Jorge Humberto Peláez Piedrahita, rector of the institution, says the number of professors with PhDs at the university has shot up by nearly 63 per cent since 2012, while almost 65 per cent of academics at the university obtained their highest degree in a different institution, enhancing their ability to collaborate with other universities.
The university has incentives for academics to “improve their relations with other professors abroad”, he adds.
In Europe, Russia is making significant improvements, with its four leading universities all rising up the table. Its flagship, Lomonosov Moscow State University, sits at joint 189th, up from joint 199th, reflecting increases in its scores for research productivity, share of doctorates awarded and research income. The Moscow Institute of Physics and Technology, the Higher School of Economics and ITMO University have also each moved up a band.
Meanwhile, Montenegro and Malta make their inaugural appearances in the table. The University of Montenegro ranks in the 1,001+ band, while the University of Malta joins the 601-800 group, recording its highest scores for international outlook and citation impact.
Godfrey Baldacchino, the institution’s pro rector for internationalisation, says that 10 per cent of Malta’s student body come from overseas, while about 400 foreign students are on campus for a full semester each year through exchange and mobility programmes.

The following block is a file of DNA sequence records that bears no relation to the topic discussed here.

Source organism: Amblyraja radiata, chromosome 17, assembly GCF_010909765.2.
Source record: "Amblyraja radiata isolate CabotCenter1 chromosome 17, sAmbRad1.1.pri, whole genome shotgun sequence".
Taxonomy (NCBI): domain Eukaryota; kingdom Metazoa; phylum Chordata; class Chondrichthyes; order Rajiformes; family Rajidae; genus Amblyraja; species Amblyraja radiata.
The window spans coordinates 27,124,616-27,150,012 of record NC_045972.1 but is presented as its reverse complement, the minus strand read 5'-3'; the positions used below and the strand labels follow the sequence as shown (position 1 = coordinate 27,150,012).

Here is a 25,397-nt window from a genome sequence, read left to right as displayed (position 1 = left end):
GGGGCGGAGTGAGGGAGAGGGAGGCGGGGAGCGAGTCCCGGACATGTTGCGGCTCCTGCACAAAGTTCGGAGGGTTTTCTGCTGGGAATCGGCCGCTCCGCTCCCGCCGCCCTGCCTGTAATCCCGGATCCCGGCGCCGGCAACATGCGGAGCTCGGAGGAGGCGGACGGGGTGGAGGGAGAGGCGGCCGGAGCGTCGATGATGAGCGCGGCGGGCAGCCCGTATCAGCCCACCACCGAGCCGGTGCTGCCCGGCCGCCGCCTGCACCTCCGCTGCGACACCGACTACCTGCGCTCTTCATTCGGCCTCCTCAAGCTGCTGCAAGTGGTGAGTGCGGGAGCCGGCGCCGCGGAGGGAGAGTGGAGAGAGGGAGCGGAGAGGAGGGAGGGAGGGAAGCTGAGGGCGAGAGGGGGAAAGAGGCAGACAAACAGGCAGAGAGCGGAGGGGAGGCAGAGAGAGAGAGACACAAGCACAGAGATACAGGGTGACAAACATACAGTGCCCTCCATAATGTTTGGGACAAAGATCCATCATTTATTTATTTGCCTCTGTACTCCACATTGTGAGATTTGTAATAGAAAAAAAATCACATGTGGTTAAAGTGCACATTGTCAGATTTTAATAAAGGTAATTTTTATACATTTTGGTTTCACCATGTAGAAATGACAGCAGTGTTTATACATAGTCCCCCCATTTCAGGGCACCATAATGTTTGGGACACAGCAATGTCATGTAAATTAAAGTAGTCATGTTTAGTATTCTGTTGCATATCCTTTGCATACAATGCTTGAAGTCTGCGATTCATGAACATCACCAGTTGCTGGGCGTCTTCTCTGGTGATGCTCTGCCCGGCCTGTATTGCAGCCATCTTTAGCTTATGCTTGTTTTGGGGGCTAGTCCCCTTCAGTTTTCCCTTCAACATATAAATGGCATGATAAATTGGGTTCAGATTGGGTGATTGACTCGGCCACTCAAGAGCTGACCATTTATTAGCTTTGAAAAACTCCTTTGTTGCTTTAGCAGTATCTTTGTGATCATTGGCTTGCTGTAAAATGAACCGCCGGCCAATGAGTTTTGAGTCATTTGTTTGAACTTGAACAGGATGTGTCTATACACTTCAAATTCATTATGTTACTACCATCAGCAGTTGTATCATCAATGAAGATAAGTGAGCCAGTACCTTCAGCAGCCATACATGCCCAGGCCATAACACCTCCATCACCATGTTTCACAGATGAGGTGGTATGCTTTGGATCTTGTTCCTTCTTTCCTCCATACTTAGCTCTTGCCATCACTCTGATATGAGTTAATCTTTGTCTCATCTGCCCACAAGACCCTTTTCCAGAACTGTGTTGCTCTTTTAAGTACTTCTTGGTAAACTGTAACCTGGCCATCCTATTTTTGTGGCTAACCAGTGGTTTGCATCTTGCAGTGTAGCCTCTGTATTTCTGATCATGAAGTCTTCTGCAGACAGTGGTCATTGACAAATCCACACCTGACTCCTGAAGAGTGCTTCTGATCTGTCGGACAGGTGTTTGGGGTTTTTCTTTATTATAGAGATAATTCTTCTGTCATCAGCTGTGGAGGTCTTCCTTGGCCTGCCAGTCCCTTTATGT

The university has two distinct advantages in its bid to recruit international students. It is one of only two state-funded universities in the Mediterranean where English is the language of instruction, and Maltese residents – and, by extension, those hailing from the European Union – do not pay tuition fees for any undergraduate programmes, Baldacchino says.
The university understands that “rankings can influence and even sway student decisions (and, in some countries, the advice of their parents) as to where they should consider studying”, he explains, so it encourages all its academic staff “to be more assertive when it comes to publicising their scholarship”.
Like many universities worldwide, Baldacchino highlights funding for research as the institution’s foremost challenge. Given Malta’s small economy, the archipelago has “relatively few corporate champions to inject significant funding into research projects”, he says.
As the only public university in Malta, the institution is also “fully cognisant of the imperative to reach out, build and nurture academic networks with colleagues from elsewhere”.
In June, it was announced that the university was among the successful bidders for the first networks of “European universities”, initially proposed by France’s president, Emmanuel Macron. In total, 17 networks involving 114 universities from 24 countries were selected.
“Almost all academics at the University of Malta have secured their qualifications from overseas universities. Moreover, once we have developed a specialist expertise, it is more likely that we will find collaborative opportunities internationally and regionally, rather than domestically,” Baldacchino says.
“Introversion is not an option.”